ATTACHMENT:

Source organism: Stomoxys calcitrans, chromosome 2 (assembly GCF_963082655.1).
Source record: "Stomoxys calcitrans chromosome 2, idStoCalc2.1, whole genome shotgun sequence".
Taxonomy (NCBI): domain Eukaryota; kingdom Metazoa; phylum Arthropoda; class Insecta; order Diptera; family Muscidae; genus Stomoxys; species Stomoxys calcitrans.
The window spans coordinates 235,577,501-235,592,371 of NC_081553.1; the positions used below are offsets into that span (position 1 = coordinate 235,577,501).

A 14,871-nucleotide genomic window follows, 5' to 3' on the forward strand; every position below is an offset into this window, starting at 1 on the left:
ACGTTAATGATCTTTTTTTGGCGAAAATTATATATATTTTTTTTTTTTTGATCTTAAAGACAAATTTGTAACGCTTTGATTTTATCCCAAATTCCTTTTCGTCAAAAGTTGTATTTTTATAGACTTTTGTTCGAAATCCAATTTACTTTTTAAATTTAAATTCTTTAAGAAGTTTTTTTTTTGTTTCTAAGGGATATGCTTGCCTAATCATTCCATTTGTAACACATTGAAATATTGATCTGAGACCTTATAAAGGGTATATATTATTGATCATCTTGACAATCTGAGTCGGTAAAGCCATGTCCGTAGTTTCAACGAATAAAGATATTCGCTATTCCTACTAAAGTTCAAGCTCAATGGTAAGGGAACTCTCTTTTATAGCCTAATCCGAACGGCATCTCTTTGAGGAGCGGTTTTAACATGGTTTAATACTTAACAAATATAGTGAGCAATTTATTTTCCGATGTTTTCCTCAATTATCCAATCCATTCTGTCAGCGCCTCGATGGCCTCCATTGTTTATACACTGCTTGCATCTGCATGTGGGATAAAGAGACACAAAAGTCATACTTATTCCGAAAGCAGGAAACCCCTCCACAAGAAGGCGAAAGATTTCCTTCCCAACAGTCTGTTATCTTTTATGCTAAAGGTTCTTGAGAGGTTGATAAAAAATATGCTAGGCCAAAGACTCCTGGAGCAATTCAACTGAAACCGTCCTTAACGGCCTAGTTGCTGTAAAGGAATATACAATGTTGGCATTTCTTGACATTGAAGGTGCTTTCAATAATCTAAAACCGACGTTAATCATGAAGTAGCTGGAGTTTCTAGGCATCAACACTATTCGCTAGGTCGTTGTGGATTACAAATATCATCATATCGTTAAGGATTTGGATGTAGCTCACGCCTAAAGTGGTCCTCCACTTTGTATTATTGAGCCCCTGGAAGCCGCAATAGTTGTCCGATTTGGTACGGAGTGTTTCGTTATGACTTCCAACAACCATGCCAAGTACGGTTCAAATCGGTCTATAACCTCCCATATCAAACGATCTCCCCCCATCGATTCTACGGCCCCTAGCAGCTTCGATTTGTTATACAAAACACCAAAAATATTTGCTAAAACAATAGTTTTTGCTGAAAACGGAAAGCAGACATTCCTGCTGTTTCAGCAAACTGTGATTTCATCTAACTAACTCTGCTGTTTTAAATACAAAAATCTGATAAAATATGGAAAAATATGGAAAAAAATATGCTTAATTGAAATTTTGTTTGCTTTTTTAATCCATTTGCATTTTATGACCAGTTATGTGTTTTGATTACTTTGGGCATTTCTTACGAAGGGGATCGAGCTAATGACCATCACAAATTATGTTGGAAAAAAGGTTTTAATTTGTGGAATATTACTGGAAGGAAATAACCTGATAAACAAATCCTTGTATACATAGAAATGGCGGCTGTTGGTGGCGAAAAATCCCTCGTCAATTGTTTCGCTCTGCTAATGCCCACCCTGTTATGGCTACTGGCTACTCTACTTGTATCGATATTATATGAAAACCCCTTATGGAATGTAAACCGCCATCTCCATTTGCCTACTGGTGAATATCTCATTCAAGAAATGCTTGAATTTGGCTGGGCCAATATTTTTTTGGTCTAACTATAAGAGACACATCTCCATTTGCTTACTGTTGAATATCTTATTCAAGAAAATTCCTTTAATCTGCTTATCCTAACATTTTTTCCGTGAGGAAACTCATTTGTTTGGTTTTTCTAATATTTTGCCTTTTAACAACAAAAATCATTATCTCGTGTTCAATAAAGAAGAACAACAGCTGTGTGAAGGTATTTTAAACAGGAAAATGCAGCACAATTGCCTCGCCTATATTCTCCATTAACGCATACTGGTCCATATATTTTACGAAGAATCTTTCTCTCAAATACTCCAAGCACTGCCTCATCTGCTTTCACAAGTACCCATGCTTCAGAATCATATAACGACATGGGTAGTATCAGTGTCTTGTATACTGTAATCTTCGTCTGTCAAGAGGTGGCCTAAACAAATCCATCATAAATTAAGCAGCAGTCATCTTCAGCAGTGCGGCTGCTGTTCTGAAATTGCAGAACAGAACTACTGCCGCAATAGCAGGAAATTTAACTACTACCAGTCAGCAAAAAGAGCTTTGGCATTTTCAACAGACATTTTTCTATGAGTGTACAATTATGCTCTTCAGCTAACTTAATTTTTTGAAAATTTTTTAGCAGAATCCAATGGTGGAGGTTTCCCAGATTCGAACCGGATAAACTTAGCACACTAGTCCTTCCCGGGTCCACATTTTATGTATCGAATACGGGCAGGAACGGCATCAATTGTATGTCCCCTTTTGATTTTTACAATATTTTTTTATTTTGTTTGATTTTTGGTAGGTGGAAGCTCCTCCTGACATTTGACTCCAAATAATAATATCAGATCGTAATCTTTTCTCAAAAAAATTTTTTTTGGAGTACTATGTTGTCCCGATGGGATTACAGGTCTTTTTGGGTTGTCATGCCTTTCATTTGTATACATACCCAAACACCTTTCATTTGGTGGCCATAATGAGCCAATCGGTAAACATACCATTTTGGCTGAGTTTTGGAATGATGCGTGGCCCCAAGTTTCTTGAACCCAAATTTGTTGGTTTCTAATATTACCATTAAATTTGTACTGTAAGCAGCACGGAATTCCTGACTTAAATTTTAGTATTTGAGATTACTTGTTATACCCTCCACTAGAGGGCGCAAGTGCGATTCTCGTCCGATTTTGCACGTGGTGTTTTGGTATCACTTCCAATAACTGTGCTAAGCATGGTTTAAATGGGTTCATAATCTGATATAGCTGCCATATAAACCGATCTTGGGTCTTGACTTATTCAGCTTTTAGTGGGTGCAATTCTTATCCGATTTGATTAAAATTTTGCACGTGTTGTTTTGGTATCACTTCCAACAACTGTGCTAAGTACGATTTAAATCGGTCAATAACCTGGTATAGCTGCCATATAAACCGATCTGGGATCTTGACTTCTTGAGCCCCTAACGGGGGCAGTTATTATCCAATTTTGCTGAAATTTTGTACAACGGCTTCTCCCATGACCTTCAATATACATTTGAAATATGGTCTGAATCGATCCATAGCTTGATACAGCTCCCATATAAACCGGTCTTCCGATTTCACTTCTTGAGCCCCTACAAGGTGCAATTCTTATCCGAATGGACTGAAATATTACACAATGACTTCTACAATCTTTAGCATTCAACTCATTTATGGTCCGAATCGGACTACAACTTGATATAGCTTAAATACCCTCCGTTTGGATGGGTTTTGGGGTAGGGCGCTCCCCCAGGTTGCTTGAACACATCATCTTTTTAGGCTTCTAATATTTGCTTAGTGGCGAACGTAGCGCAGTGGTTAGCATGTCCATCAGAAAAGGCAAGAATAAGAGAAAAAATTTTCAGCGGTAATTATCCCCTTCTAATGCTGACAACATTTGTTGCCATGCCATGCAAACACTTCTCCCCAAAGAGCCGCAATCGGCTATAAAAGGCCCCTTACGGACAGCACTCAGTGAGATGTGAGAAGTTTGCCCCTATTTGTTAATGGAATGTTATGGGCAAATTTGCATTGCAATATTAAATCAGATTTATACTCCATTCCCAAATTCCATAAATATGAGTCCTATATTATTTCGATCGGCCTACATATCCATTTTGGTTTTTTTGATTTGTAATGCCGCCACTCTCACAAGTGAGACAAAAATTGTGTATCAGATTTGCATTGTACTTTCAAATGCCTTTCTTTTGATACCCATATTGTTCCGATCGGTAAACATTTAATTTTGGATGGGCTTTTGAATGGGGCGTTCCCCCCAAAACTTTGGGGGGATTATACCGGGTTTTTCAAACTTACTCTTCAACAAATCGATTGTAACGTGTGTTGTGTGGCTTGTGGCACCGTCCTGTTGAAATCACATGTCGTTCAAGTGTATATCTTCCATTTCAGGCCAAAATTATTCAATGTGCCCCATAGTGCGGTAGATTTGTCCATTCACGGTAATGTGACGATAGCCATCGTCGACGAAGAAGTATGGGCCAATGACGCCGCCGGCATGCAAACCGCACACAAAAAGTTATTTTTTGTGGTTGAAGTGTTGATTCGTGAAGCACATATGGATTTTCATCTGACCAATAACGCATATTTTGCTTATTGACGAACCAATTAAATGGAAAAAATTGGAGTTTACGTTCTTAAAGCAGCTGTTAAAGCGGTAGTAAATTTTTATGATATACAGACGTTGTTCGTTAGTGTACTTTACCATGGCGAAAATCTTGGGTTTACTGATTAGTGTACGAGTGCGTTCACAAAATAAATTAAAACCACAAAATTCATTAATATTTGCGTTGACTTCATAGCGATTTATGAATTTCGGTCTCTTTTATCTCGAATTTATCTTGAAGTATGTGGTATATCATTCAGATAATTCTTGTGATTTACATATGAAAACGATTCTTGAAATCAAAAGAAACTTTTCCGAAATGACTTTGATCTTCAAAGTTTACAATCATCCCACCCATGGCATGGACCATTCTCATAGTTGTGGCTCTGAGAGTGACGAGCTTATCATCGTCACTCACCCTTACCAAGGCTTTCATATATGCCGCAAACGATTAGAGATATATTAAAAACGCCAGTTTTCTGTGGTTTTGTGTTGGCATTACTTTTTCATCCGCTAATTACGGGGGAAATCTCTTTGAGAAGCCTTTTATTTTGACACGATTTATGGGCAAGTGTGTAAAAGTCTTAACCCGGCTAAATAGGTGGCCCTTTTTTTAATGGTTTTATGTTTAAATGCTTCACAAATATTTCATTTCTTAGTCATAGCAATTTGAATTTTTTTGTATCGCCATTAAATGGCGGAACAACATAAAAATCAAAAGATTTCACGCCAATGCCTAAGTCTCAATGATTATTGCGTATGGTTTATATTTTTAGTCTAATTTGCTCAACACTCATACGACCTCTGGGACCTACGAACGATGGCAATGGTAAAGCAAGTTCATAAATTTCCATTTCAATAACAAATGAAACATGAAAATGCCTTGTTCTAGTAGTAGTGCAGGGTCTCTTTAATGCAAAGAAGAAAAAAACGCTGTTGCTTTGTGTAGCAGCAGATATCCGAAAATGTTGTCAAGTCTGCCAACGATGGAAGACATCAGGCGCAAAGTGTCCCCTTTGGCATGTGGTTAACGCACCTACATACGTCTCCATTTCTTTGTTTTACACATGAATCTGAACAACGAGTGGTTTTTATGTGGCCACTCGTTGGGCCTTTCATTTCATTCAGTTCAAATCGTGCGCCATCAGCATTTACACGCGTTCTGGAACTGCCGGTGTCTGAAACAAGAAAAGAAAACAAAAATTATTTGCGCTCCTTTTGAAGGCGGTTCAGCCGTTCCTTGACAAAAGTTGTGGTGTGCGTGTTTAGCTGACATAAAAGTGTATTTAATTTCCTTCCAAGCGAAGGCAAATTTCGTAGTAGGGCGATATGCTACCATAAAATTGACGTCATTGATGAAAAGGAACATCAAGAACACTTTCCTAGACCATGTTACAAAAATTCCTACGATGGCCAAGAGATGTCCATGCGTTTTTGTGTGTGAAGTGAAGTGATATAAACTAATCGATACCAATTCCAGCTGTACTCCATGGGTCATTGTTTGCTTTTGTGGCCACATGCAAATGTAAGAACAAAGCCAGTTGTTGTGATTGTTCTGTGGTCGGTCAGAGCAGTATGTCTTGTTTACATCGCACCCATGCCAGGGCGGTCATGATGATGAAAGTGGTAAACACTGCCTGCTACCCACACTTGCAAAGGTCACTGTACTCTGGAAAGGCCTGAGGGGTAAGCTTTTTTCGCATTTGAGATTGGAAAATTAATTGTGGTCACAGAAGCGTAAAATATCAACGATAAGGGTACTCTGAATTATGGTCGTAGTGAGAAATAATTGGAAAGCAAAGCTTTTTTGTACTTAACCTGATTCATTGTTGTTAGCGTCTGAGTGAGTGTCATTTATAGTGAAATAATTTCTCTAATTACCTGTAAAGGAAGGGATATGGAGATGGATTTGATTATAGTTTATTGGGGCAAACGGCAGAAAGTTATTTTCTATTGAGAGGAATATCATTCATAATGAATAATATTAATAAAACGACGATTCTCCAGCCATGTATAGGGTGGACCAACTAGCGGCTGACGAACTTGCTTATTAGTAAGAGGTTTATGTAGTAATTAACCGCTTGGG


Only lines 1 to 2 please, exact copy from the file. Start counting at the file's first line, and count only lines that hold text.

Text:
Source organism: Stomoxys calcitrans, chromosome 2 (assembly GCF_963082655.1).
Source record: "Stomoxys calcitrans chromosome 2, idStoCalc2.1, whole genome shotgun sequence".